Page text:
In what turned out to be a very prescient report, Seymour Topping reported in the New York Times that the Vietnamese Communists, soon to be known as The Vietcong were bracing for a long war with America.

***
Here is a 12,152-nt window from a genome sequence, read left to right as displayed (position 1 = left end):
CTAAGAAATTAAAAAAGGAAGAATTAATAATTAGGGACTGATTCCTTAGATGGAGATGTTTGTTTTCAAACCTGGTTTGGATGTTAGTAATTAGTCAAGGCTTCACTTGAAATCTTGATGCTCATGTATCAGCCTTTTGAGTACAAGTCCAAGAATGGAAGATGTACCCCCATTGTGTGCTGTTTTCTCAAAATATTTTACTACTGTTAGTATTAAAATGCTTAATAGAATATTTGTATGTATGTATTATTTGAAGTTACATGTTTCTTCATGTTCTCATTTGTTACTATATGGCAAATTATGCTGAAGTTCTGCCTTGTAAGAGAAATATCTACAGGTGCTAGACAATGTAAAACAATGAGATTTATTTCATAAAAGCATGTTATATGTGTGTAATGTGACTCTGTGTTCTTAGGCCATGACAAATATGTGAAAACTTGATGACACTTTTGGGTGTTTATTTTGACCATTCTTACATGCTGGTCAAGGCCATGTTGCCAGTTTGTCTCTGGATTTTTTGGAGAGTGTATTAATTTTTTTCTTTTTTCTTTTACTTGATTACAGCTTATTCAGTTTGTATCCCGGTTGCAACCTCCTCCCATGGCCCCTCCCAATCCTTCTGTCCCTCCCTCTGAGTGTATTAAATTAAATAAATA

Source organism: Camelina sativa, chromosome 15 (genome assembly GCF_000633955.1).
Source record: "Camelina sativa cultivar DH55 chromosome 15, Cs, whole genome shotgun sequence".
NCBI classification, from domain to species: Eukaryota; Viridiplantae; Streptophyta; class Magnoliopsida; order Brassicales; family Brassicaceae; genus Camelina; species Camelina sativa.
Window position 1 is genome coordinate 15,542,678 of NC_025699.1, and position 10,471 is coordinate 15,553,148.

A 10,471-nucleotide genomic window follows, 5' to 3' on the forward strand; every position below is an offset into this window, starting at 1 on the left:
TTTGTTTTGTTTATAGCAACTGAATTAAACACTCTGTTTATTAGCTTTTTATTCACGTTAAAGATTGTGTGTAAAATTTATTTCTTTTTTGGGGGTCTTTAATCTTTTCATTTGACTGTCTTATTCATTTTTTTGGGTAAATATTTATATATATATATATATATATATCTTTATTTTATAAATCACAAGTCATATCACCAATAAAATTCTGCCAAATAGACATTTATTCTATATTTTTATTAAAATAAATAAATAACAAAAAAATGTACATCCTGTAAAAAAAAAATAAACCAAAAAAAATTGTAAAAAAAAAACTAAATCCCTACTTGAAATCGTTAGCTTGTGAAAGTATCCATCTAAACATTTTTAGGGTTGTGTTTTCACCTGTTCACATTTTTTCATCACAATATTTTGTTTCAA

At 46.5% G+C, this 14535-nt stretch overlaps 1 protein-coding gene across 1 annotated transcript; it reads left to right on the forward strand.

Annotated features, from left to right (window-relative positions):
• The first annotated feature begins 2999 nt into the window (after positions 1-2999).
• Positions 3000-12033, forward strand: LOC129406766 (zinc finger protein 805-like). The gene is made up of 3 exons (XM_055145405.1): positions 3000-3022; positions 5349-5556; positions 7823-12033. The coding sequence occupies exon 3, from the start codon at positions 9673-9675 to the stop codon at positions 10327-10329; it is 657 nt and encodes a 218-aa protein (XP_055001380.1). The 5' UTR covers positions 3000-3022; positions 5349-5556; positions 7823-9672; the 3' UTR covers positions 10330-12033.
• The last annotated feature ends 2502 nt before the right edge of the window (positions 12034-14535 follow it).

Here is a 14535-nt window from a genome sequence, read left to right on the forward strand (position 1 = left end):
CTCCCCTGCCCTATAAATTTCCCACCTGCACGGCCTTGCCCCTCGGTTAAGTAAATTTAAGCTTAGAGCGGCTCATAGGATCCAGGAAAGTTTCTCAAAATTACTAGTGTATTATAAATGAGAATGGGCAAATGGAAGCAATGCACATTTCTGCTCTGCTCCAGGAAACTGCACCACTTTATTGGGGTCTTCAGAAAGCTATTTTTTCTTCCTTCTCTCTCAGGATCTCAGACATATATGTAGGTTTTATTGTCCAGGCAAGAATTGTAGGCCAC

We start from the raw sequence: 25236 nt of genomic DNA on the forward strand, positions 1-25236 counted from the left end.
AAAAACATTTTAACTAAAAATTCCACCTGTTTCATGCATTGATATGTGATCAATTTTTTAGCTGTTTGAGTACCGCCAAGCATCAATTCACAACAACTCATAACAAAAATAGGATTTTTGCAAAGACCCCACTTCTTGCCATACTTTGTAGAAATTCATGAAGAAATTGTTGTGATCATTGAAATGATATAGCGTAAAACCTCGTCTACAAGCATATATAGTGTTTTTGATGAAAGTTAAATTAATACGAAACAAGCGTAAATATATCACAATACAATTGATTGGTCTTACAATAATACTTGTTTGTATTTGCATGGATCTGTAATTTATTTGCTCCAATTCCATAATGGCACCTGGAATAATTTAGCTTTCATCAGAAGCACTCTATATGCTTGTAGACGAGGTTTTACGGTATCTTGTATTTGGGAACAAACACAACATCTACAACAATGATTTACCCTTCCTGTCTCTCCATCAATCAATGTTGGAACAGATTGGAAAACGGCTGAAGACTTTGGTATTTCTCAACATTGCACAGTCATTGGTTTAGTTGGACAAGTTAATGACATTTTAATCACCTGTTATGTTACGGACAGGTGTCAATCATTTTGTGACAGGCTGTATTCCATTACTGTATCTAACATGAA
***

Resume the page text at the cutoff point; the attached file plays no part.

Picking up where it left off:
The Vietnamese Communists are telling their followers to steel themselves for a “protracted war.” This is their response to the United States military build-up in South Vietnam. In a reversal of ‘the propaganda line instituted early this year, political cadres of Vietcong have stopped talking about 1965 as the “year of decision,” “It may take 5, 10 or 20 years to defeat the Americans and if this generation does not succeed the next will,” the Vietcong rank and file are now told. This position, defined in repeated Vietcong radio broad-casts, has profound implications for United States policy. Among United States officials in Saigon there is tacit acceptance of the prospect of protracted war and interest in negotiations with the Communists has diminished. In the prevailing mood in Saigon, the preoccupation of the Johnson Administration in its public pronouncements with the possibility of negotiations seems somewhat unreal to most observers.